East Riddlesden Hall
Hardwick Old Hall
A hall is a relatively large space enclosed by a roof and walls and is often known as a manor or country house. In the 5th century, a mead hall was such a simple building and was the residence of a lord and his retainers. In a medieval building, the hall was where the fire was kept. Later, rooms were partitioned from it, so that today the hall of a house is the space inside the front door from which the rooms are reached.
Many halls or manor houses were partly fortified but not typically built with strong fortifications as castles. They could be enclosed within walls or ditches that often included the farm buildings as well. Mostly the fortifications were for defense against robbers and thieves. Some halls were surrounded by a moat with a drawbridge, even equipped with small gatehouses and watchtowers.
By the beginning of the 16th century, manor-houses as well as small castles began to acquire the character and amenities of the residences of country gentlemen. Many were modified in the Elizabethan and Jacobean styles.
During the 18th and 19th centuries, the highest echelons of British society theses country houses served as a place for relaxing, hunting and running the country with one's equals at the end of the week. The country house was the centre of its own world, providing employment to literally hundreds of people in the vicinity of its estate.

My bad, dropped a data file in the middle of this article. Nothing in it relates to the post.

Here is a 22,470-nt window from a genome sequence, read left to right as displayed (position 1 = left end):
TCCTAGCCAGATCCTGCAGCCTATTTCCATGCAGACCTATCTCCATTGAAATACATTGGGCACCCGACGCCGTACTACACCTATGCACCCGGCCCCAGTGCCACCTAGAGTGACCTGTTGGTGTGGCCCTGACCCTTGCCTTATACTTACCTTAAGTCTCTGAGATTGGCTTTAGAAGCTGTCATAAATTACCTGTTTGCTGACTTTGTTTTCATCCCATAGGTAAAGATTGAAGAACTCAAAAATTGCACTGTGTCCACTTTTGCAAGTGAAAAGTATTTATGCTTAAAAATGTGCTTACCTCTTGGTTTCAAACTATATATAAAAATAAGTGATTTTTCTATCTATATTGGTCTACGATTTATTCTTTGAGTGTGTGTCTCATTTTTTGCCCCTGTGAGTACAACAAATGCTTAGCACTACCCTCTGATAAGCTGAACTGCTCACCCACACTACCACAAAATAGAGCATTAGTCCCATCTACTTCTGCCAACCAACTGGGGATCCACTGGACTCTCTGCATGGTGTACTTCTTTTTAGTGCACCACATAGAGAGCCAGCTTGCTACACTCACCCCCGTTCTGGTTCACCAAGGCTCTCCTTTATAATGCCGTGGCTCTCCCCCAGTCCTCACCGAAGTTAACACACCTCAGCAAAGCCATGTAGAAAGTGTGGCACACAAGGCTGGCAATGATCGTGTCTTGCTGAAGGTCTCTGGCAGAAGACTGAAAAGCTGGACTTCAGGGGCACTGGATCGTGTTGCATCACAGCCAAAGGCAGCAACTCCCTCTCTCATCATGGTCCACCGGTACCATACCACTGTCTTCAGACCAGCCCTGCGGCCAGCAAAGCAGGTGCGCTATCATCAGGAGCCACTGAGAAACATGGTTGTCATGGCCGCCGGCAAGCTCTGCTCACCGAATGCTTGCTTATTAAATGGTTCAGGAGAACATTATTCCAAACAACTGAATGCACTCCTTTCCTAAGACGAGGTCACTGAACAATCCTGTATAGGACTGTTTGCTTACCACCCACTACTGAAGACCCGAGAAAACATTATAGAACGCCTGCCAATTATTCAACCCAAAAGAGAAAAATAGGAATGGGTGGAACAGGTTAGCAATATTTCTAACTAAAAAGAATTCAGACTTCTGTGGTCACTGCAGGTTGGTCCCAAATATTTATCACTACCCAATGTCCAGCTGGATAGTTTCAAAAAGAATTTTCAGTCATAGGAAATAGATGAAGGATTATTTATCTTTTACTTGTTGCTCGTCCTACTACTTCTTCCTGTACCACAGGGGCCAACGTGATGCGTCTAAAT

The 20th century saw halls and country houses in decline. It coincided with the rise of modern industry, which provided alternate means of employment for large numbers of people and contributed to upwardly mobile middle classes. The ultimate demise began immediately following World War I. The huge staff required to maintain them had either left to fight and never returned, departed to work in the munitions factories, or to fulfill the void left by the fighting men in other workplaces. Of those who returned with the cessation of war, many left the countryside for better-paid jobs in towns. The final blow for many country houses came following World War II. Many halls having been requisitioned during the war, were returned to the owners in poor repair. Many of whom having lost their heirs, were now paying far higher rates of tax, and agricultural incomes from the accompanying estates had dropped. One sad solution appeared to be to hold contents auctions and then demolish the house and sell its stone, fireplaces, and paneling. Many of Britain's finest halls were lost this way.